If you’ve ever wanted a Pop-Tart burrito, now’s your chance.
A cafe devoted to the toaster pastries popped up like, well, a Pop-Tart overnight in the space that’s normally the Kellogg’s Café in Times Square. For this week only, it’s been dubbed the Pop-Tart Café, offering a lengthy menu of about two dozen no-toaster-necessary, very sweet treats.
“We wanted to do stuff that really just turned Pop-Tarts on its head and did really unexpected things with Pop-Tarts,” said Sandra Di Capua, a partner in the Kellogg’s Café who helped create the menu. “We wanted to bring things that were really fun and playful and the foods of our generation.”
The menu takes the kind of food you might enjoy during a night out at a bar — nachos, burritos, chili fries, pizza — and replaces the ingredients with Pop-Tarts. The Chili Pop-Tarts Fries ($8) are Chocolate Chip Pop-Tarts in the shape of fries, with crumbled Cookies & Creme Pop-Tarts substituting for ground beef (a role reprised in the tacos), orange frosting as cheese and sour sticks as scallions. The burritos feature chopped Pop-Tarts mingling with ingredients like fresh fruits, chocolate or caramel inside a crepe that’s made-to-order and folded like a burrito.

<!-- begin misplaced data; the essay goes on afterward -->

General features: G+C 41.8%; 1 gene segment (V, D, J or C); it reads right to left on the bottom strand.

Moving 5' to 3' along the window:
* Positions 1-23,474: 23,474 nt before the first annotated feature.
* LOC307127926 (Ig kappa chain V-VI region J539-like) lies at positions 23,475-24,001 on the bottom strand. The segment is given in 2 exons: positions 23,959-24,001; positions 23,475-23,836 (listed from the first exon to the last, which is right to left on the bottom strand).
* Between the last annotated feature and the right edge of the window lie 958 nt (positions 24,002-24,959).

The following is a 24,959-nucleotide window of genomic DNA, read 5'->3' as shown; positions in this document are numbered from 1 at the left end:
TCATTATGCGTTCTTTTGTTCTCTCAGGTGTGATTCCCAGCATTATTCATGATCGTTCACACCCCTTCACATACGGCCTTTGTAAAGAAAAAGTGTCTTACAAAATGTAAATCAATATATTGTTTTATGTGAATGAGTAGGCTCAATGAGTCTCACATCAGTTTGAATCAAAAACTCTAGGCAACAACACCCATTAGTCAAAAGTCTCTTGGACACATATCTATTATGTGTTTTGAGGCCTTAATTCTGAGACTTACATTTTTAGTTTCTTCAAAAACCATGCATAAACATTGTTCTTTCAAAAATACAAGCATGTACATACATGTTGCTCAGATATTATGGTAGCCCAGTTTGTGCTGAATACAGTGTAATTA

There are more obvious concoctions in the dessert category: milkshakes made with blended Pop-Tarts, cheesecakes with Pop-Tart crusts, and two takes on tiramisu made with two coffee-flavored Pop-Tarts created with Dunkin’ Donuts: Frosted Chocolate Mocha and Frosted Vanilla Latte.
“Our kitchen here, we don’t have an oven, we don’t have a stove and we really wanted to challenge ourselves to do recipes and to do dishes and desserts that we could execute in our kitchen and that would work really well,” Di Capua said. “We did a lot of research on things like no-bake cheesecakes and crusts and things like that tiramisu and trying to adapt them. And once you have the basics of that down, the world really opens up.”
The menu was a hit with Ross Eagle, 13, and Kim Eagle, 8, who made a trip into the city from Armonk, in Westchester County, with their mother, Julie Eagle, 49.
“I’ve loved Pop-Tarts basically my whole life — you could say my whole life. I’m not that old, but still,” Ross said. “And I just thought they made it into food. I mean it’s already food, but they changed it to make it more involved in the actual food community instead of just being a snack.”
Here’s a look at what’s on the menu.